[From Fast Company]
On the face of it, Philadelphia’s High School of the Future, a
collaboration between Microsoft (NASDAQ:MSFT) and the city’s public-school district, seems like the kind of out-in-left-field experiment guaranteed to inspire dissent. Yet the school opened last September to almost universal acclaim. Breathless press reports read like an old Jetsons script: Interactive whiteboards! Combination-free lockers! A laptop for every student! An NPR feature titled “In Philly ‘Future’ School, Books Are So 20th Century” went all gooey over the school’s universal Wi-Fi and student-ID smartcards, glossing over just how these bells and whistles were supposed to revolutionize
But the news reports captured only part of the project and, in many ways, the least-important part. The School of the Future is not just a high-tech overlay on the traditional curriculum–it represents a wholesale tearing apart of that traditional curriculum. The three Rs are gone; science, English, math, writing, and the rest are being taught not as separate”disciplines,” but as a set of interdependent tools for understanding real-world problems. And while the School of the Future may occupy a relatively radical position on the spectrum, corporate involvement in the education system is becoming commonplace, a role that has stirred plenty of controversy.
For example – this comment from Stephen Downes:
When schools come to depend on the infusion of talent and money from a corporation, what happens when the corporation pulls out (or threatens to pull out unless the learning takes on a pro-corporate spin)?
and this from Tim Stahmer
I’m somewhat ambivalent about allowing big business to direct the course of American education. It’s certainly good that elements of the larger community are interested in improving teaching and learning.
On the other hand, K-12 education should not be all about training “a future generation of Redmond cubicle warmers” or building “a nation of pitchmen”.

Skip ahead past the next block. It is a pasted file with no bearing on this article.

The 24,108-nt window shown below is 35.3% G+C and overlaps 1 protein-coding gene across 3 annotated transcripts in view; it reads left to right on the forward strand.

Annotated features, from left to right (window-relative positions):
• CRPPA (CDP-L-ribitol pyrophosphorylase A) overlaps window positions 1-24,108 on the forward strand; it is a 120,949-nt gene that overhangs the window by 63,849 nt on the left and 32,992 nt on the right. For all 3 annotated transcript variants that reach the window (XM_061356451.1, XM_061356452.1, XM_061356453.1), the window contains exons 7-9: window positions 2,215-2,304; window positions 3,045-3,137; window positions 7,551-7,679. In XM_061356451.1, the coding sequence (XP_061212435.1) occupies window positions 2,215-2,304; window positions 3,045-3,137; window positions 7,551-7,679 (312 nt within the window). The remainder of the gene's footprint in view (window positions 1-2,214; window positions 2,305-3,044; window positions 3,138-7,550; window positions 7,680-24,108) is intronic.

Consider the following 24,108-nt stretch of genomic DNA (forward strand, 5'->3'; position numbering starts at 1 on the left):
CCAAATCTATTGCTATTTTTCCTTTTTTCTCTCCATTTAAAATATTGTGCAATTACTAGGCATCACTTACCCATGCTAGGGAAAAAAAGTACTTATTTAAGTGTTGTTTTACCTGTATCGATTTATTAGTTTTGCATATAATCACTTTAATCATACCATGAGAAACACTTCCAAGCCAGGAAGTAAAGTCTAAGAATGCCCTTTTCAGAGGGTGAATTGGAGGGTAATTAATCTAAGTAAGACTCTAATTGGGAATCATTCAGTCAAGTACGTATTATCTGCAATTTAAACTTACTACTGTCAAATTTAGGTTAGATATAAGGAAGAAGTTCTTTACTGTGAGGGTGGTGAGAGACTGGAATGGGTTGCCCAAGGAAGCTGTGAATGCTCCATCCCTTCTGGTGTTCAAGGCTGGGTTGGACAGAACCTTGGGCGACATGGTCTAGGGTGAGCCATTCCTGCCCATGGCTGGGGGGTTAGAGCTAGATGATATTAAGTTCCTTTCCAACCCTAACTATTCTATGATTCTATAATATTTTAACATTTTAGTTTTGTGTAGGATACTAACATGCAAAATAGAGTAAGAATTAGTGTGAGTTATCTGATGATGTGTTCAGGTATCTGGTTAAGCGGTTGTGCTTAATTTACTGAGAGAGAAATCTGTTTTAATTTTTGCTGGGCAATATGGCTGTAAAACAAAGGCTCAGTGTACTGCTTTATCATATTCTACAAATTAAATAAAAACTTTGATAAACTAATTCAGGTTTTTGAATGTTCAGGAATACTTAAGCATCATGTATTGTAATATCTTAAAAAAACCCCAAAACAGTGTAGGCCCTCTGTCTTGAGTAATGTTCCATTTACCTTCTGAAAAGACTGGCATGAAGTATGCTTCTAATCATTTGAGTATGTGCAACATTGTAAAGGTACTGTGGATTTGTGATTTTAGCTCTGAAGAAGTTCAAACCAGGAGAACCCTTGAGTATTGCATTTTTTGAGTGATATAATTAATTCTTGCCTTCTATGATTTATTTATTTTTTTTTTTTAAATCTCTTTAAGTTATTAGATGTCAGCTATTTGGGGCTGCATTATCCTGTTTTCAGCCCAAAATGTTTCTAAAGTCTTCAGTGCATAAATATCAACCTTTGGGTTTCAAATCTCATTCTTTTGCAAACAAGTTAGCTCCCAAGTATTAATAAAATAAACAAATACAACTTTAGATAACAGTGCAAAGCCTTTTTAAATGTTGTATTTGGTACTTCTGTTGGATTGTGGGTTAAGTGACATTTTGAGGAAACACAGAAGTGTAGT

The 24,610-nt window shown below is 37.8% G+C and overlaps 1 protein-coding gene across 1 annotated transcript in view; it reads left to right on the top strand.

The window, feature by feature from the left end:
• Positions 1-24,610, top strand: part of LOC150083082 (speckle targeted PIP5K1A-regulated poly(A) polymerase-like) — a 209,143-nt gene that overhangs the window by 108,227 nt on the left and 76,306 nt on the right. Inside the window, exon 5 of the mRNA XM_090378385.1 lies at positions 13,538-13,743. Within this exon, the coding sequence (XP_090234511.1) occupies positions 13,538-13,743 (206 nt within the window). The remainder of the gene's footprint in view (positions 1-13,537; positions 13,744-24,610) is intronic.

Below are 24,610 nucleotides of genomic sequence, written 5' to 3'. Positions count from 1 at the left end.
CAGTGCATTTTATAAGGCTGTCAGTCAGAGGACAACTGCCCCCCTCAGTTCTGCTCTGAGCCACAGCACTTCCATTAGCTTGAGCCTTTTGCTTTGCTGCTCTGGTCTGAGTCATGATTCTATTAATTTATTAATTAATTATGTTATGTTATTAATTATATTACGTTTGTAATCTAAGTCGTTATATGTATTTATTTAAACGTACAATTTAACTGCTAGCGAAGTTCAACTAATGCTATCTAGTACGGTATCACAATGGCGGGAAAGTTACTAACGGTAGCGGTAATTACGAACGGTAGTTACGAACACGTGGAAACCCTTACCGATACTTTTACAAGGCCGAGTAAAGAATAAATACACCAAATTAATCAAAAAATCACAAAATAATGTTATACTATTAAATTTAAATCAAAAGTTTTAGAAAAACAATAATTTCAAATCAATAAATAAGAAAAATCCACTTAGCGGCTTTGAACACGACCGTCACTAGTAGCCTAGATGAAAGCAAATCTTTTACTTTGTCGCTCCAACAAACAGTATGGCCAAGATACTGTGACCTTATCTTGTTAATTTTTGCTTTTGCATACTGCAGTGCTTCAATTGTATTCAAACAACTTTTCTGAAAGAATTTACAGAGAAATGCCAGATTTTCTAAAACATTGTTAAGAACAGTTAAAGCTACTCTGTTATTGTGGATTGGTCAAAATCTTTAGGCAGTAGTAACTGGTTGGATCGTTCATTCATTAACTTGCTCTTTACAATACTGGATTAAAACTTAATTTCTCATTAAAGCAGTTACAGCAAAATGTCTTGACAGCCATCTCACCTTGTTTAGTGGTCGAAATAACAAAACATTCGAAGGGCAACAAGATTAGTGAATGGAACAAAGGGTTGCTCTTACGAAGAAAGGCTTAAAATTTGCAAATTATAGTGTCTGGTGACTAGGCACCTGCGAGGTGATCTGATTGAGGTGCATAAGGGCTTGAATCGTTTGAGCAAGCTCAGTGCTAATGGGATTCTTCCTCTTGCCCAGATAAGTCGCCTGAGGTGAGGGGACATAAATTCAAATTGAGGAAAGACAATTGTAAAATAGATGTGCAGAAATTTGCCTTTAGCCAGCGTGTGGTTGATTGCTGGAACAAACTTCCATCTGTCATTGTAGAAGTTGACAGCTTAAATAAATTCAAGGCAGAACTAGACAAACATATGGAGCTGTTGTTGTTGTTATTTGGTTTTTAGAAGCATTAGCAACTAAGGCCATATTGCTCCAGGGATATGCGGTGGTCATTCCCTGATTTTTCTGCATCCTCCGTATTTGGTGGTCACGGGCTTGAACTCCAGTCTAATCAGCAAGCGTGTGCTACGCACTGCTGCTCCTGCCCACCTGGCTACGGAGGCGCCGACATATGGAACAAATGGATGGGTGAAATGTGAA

Nursery Rhymes are generally brief, anonymously written songs or verses intended for children. Though these rhymes are thought to help develop vocabulary and counting skills, scholars have actually linked many of these rhymes to historic events. For example, some believe that “Pop Goes the Weasel” is about silk weavers bringing their shuttles or bobbins (known as “weasels”) to pawnbrokers to exchange for drinking money. What event does “Ring a Ring O’Roses” supposedly reference?
The Switch Awards are open to all primary and secondary schools in Victoria, South Australia and Queensland. Schools participating in any program or activity that engages their community in energy and the environment are eligible to enter. Winning schools will share in prizes worth $30,000, including two fully installed solar systems (each valued at $10,000). Schools that register their participation before 29 June could win a $100 or $200 early bird assistance grant. Entries close Monday 17 September.
Comment from Biglearning:
Please show me a profession where beating people over the head with threats of dire penalties for someone else’s work, while taking away their autonomy, has led to sustained performance improvements. No, it doesn’t matter – I still wouldn’t wish it on our teachers. Even the bad ones.
Researchers from the High/Scope Educational Research Foundation have reported on the results of the IEA Preprimary Project, a longitudinal, cross-national study of preprimary care and education. Many diverse countries participated and used common instruments to measure family background, teachers’ characteristics, structural features of settings, children’s experiences, and children’s developmental status. Consistent findings related to language and cognitive performance have implications for early childhood education.
Read on …
The internet isn’t as dangerous as people think, and teachers should let students use social networks at school.
That’s the surprising new recommendation from the National School Boards Association — a not-for-profit organization representing 95,000 school board members — in a new study funded by Microsoft, News Corporation, and Verizon.
Is it important, as Stephen Downes points out to notice those last five words?
But the study was funded by funded by Microsoft, News Corporation, and Verizon – organizations that are not exactly neutral about the outcome.
This website focuses on copyright law, its operation in schools in each State and its implications for various members of the school community. The nucleus of the content covers recent changes to hard-copy printing costs, moral rights for creators and the extension of copyright law in relation to advances in communication technology.
Australian animators have created twenty films based on folk tales, myths and legends from around the world. The interpretations of these tales highlight the beliefs from various cultures and are told in both English and the story’s native language.